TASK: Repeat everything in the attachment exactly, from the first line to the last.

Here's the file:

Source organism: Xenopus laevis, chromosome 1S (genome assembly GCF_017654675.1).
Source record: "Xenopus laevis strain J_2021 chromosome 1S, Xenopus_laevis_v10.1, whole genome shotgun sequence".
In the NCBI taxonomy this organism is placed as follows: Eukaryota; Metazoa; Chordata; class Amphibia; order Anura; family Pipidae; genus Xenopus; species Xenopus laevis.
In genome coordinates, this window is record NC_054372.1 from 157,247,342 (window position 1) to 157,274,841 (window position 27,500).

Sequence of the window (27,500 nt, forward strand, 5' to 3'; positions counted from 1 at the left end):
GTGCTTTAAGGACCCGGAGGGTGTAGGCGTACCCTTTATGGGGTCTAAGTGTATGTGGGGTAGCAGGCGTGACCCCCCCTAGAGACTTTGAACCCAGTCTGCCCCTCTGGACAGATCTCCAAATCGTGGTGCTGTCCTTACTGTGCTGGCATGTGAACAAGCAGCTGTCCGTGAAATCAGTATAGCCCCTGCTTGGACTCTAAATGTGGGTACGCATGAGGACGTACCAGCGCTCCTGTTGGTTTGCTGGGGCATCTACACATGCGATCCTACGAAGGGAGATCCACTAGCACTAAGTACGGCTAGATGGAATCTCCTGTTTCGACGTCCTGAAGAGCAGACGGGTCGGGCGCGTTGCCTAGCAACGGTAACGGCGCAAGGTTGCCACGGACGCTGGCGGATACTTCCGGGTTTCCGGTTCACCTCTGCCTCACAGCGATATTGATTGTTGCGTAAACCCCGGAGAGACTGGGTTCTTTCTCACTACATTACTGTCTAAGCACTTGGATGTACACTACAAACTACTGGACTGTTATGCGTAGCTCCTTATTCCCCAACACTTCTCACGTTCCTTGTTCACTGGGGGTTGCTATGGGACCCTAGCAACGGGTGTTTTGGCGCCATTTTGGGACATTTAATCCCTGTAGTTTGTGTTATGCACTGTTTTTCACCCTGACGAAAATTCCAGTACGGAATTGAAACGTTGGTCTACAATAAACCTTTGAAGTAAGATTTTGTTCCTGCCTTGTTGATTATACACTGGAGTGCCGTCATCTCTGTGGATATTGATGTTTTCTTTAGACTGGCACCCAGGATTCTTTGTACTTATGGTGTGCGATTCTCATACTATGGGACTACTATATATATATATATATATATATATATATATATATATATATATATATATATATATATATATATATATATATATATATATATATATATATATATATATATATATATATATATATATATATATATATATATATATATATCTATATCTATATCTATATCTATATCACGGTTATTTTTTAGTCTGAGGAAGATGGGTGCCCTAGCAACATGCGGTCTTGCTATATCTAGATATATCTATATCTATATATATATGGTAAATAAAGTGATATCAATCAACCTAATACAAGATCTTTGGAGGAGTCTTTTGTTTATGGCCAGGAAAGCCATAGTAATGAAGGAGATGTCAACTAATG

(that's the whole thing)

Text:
Source organism: Xenopus laevis, chromosome 1S (genome assembly GCF_017654675.1).
Source record: "Xenopus laevis strain J_2021 chromosome 1S, Xenopus_laevis_v10.1, whole genome shotgun sequence".
In the NCBI taxonomy this organism is placed as follows: Eukaryota; Metazoa; Chordata; class Amphibia; order Anura; family Pipidae; genus Xenopus; species Xenopus laevis.
In genome coordinates, this window is record NC_054372.1 from 157,247,342 (window position 1) to 157,274,841 (window position 27,500).

Sequence of the window (27,500 nt, forward strand, 5' to 3'; positions counted from 1 at the left end):
GTGCTTTAAGGACCCGGAGGGTGTAGGCGTACCCTTTATGGGGTCTAAGTGTATGTGGGGTAGCAGGCGTGACCCCCCCTAGAGACTTTGAACCCAGTCTGCCCCTCTGGACAGATCTCCAAATCGTGGTGCTGTCCTTACTGTGCTGGCATGTGAACAAGCAGCTGTCCGTGAAATCAGTATAGCCCCTGCTTGGACTCTAAATGTGGGTACGCATGAGGACGTACCAGCGCTCCTGTTGGTTTGCTGGGGCATCTACACATGCGATCCTACGAAGGGAGATCCACTAGCACTAAGTACGGCTAGATGGAATCTCCTGTTTCGACGTCCTGAAGAGCAGACGGGTCGGGCGCGTTGCCTAGCAACGGTAACGGCGCAAGGTTGCCACGGACGCTGGCGGATACTTCCGGGTTTCCGGTTCACCTCTGCCTCACAGCGATATTGATTGTTGCGTAAACCCCGGAGAGACTGGGTTCTTTCTCACTACATTACTGTCTAAGCACTTGGATGTACACTACAAACTACTGGACTGTTATGCGTAGCTCCTTATTCCCCAACACTTCTCACGTTCCTTGTTCACTGGGGGTTGCTATGGGACCCTAGCAACGGGTGTTTTGGCGCCATTTTGGGACATTTAATCCCTGTAGTTTGTGTTATGCACTGTTTTTCACCCTGACGAAAATTCCAGTACGGAATTGAAACGTTGGTCTACAATAAACCTTTGAAGTAAGATTTTGTTCCTGCCTTGTTGATTATACACTGGAGTGCCGTCATCTCTGTGGATATTGATGTTTTCTTTAGACTGGCACCCAGGATTCTTTGTACTTATGGTGTGCGATTCTCATACTATGGGACTACTATATATATATATATATATATATATATATATATATATATATATATATATATATATATATATATATATATATATATATATATATATATATATATATATATATATATATATATATATATATATATATATATATATATATCTATATCTATATCTATATCTATATCACGGTTATTTTTTAGTCTGAGGAAGATGGGTGCCCTAGCAACATGCGGTCTTGCTATATCTAGATATATCTATATCTATATATATATGGTAAATAAAGTGATATCAATCAACCTAATACAAGATCTTTGGAGGAGTCTTTTGTTTATGGCCAGGAAAGCCATAGTAATGAAGGAGATGTCAACTAATG